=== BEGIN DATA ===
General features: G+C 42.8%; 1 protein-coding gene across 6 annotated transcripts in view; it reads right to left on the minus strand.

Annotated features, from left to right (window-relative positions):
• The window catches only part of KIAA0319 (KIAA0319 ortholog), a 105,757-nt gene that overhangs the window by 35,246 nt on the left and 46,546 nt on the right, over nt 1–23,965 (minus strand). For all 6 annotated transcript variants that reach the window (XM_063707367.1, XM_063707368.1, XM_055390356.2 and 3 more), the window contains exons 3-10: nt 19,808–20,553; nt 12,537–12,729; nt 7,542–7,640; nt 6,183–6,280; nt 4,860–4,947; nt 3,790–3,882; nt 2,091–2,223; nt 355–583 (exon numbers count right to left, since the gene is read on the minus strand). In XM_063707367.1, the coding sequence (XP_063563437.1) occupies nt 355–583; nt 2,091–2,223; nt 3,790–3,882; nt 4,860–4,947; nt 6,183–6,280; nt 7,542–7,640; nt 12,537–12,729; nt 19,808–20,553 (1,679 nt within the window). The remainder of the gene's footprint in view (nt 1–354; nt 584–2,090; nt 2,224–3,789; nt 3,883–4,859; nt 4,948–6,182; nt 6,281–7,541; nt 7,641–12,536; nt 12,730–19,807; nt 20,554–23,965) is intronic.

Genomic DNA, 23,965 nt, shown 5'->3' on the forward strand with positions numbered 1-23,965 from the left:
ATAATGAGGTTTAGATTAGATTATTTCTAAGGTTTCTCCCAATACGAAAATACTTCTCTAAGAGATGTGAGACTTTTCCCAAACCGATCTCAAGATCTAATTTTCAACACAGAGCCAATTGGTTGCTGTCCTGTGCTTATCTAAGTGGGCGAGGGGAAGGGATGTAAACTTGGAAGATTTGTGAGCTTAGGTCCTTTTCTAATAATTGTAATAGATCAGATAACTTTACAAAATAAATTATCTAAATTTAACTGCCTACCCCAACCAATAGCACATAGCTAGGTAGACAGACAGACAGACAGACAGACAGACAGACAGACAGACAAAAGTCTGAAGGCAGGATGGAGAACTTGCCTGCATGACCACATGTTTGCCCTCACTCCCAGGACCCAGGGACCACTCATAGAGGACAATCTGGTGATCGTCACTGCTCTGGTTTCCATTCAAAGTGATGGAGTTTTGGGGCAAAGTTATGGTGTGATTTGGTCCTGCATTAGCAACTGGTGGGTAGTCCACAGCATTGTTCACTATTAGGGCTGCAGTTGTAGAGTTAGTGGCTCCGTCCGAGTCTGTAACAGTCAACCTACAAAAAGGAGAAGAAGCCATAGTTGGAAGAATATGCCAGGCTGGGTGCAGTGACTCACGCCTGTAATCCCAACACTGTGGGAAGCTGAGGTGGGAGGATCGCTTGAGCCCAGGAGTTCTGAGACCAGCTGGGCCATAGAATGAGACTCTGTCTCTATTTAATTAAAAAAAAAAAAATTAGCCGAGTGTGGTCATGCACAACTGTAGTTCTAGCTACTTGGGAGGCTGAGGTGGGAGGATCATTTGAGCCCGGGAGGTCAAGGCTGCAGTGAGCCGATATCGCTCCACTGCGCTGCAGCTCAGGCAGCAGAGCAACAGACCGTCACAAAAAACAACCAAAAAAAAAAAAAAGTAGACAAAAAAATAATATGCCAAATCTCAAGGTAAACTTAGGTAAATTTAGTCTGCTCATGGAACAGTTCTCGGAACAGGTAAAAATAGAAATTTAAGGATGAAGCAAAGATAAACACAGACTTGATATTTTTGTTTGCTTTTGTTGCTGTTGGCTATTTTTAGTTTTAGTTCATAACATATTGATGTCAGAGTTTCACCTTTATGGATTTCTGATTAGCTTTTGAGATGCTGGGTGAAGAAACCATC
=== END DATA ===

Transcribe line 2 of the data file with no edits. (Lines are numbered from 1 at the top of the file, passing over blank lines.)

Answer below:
Annotated features, from left to right (window-relative positions):